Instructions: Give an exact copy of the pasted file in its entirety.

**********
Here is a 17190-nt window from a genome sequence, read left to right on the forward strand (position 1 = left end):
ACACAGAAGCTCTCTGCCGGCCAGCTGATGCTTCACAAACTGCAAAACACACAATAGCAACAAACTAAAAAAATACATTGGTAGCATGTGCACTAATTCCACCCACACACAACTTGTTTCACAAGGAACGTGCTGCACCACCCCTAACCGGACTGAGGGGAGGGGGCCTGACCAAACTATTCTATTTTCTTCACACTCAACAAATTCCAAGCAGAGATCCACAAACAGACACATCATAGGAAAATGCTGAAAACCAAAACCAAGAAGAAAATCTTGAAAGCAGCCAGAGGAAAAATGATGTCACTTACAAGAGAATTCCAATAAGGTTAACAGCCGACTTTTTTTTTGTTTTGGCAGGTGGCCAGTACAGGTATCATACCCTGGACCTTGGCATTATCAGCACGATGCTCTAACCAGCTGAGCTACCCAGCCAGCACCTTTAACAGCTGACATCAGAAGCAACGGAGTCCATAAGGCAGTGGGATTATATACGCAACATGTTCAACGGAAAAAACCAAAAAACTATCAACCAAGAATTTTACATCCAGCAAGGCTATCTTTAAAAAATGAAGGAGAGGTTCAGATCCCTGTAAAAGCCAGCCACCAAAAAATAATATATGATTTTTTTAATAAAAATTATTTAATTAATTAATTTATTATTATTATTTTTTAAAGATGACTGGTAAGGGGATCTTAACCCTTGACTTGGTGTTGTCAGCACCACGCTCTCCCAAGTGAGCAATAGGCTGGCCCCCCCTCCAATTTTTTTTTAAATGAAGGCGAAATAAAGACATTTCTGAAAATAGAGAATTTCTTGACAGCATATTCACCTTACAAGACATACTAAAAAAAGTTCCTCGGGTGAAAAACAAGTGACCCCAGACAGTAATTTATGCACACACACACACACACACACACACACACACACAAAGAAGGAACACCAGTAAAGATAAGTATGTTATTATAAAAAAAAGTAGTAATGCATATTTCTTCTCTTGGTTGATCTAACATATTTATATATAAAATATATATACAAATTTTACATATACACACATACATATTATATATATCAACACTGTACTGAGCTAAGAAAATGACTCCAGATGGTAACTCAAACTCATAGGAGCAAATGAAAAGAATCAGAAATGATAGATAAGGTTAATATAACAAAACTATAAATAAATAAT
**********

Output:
Here is a 17190-nt window from a genome sequence, read left to right on the forward strand (position 1 = left end):
ACACAGAAGCTCTCTGCCGGCCAGCTGATGCTTCACAAACTGCAAAACACACAATAGCAACAAACTAAAAAAATACATTGGTAGCATGTGCACTAATTCCACCCACACACAACTTGTTTCACAAGGAACGTGCTGCACCACCCCTAACCGGACTGAGGGGAGGGGGCCTGACCAAACTATTCTATTTTCTTCACACTCAACAAATTCCAAGCAGAGATCCACAAACAGACACATCATAGGAAAATGCTGAAAACCAAAACCAAGAAGAAAATCTTGAAAGCAGCCAGAGGAAAAATGATGTCACTTACAAGAGAATTCCAATAAGGTTAACAGCCGACTTTTTTTTTGTTTTGGCAGGTGGCCAGTACAGGTATCATACCCTGGACCTTGGCATTATCAGCACGATGCTCTAACCAGCTGAGCTACCCAGCCAGCACCTTTAACAGCTGACATCAGAAGCAACGGAGTCCATAAGGCAGTGGGATTATATACGCAACATGTTCAACGGAAAAAACCAAAAAACTATCAACCAAGAATTTTACATCCAGCAAGGCTATCTTTAAAAAATGAAGGAGAGGTTCAGATCCCTGTAAAAGCCAGCCACCAAAAAATAATATATGATTTTTTTAATAAAAATTATTTAATTAATTAATTTATTATTATTATTTTTTAAAGATGACTGGTAAGGGGATCTTAACCCTTGACTTGGTGTTGTCAGCACCACGCTCTCCCAAGTGAGCAATAGGCTGGCCCCCCCTCCAATTTTTTTTTAAATGAAGGCGAAATAAAGACATTTCTGAAAATAGAGAATTTCTTGACAGCATATTCACCTTACAAGACATACTAAAAAAAGTTCCTCGGGTGAAAAACAAGTGACCCCAGACAGTAATTTATGCACACACACACACACACACACACACACACACACAAAGAAGGAACACCAGTAAAGATAAGTATGTTATTATAAAAAAAAGTAGTAATGCATATTTCTTCTCTTGGTTGATCTAACATATTTATATATAAAATATATATACAAATTTTACATATACACACATACATATTATATATATCAACACTGTACTGAGCTAAGAAAATGACTCCAGATGGTAACTCAAACTCATAGGAGCAAATGAAAAGAATCAGAAATGATAGATAAGGTTAATATAACAAAACTATAAATAAATAAT